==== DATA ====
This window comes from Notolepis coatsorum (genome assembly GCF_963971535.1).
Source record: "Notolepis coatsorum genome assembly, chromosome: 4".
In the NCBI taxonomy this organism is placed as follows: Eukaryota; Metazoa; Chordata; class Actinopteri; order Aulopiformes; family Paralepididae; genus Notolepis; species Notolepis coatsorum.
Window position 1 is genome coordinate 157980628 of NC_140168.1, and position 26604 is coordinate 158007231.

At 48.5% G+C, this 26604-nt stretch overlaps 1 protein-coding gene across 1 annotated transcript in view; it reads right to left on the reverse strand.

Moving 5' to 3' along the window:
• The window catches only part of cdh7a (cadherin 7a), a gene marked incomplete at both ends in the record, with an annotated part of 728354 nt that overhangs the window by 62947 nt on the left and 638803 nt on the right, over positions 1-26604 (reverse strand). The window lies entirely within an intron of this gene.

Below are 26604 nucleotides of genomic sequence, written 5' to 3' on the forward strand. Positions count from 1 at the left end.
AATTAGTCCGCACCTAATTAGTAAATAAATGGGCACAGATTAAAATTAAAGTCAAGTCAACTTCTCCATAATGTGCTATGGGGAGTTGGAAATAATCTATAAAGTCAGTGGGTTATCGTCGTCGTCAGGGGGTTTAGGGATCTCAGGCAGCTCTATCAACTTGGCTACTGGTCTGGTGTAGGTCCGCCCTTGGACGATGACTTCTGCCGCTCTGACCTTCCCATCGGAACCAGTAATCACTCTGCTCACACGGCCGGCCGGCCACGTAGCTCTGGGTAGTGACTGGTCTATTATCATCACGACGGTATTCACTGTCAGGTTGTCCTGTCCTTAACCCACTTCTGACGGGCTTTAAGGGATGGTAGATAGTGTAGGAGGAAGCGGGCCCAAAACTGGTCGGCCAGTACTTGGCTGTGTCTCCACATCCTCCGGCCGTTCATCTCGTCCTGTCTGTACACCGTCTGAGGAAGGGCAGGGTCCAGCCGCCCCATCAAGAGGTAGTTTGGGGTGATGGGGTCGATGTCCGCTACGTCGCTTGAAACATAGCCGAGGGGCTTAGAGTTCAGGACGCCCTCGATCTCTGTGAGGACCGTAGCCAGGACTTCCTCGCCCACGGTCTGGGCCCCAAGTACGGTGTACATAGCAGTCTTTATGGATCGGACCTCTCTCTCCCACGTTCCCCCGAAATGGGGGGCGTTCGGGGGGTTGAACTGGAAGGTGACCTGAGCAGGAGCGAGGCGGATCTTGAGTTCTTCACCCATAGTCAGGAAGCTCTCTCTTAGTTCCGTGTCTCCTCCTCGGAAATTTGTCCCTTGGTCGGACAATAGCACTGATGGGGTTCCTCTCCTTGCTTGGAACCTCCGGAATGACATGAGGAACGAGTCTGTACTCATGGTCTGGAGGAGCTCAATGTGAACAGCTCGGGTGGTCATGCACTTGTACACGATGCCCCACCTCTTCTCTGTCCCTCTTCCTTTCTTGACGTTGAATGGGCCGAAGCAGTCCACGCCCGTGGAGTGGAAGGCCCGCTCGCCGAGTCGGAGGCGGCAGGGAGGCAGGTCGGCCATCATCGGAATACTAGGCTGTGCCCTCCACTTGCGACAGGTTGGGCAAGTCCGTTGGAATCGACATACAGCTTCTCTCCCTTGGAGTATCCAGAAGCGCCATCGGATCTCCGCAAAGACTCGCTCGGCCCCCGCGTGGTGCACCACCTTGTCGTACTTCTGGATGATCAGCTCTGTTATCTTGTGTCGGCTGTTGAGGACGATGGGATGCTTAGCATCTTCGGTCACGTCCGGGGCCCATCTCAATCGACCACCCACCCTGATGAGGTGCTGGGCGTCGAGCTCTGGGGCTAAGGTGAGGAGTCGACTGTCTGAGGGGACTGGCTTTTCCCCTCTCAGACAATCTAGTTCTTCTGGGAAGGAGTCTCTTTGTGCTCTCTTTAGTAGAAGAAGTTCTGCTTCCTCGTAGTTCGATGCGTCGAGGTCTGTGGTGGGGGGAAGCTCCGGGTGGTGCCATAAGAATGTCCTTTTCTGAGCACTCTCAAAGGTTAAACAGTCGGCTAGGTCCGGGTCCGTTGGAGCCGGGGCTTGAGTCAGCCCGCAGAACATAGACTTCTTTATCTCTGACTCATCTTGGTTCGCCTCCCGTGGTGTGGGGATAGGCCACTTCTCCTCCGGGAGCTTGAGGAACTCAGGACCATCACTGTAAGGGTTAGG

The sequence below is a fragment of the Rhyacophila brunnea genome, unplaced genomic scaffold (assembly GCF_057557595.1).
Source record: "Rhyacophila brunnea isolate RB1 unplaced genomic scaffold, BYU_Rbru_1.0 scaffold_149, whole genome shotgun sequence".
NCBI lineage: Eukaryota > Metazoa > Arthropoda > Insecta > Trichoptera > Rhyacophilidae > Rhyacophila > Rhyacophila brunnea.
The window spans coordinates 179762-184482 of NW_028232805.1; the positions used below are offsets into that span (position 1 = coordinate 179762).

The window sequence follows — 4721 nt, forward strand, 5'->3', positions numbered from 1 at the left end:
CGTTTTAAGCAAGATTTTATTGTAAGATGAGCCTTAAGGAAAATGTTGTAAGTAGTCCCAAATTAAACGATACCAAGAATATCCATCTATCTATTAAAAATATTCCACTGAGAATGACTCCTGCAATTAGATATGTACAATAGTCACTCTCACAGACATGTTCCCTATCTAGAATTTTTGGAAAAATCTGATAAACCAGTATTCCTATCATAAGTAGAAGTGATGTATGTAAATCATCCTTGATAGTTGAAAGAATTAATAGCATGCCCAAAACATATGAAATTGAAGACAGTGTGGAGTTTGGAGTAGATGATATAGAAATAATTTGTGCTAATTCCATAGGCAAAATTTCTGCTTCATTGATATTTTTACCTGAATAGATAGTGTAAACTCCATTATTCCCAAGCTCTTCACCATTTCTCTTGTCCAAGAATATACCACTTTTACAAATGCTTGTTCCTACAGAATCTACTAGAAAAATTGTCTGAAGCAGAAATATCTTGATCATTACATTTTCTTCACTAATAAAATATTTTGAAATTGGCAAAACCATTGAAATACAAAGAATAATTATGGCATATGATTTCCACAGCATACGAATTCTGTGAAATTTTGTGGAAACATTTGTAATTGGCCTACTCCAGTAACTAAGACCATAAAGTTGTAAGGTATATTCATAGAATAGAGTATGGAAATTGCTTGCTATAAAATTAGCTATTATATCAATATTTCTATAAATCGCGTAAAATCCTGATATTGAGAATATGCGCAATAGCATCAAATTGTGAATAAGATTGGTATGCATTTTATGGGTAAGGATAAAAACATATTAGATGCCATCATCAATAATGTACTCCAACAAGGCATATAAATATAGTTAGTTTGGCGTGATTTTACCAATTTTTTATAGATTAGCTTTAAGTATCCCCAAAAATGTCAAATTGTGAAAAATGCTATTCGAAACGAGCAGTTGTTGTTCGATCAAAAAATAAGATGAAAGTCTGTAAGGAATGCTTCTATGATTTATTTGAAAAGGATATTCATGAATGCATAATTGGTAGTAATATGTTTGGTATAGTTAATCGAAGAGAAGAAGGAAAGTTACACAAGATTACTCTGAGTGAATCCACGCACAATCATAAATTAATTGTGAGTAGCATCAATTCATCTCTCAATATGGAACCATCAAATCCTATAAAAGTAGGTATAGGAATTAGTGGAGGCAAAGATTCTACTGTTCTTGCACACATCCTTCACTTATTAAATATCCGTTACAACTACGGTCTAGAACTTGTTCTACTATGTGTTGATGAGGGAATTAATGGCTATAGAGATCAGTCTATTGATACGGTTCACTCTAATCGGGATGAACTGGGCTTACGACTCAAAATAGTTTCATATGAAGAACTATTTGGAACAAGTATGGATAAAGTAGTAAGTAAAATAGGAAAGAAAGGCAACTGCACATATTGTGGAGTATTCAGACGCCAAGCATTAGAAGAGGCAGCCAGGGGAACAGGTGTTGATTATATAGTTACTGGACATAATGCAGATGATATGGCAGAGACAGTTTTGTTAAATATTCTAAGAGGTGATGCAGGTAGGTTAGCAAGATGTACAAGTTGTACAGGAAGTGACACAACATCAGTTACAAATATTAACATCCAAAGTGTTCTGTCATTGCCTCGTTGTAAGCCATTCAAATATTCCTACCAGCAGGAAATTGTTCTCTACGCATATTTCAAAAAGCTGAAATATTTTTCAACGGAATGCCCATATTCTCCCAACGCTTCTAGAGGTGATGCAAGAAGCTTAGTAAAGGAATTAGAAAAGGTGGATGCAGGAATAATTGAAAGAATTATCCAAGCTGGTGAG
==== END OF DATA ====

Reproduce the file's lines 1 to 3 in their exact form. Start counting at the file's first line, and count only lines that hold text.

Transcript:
This window comes from Notolepis coatsorum (genome assembly GCF_963971535.1).
Source record: "Notolepis coatsorum genome assembly, chromosome: 4".
In the NCBI taxonomy this organism is placed as follows: Eukaryota; Metazoa; Chordata; class Actinopteri; order Aulopiformes; family Paralepididae; genus Notolepis; species Notolepis coatsorum.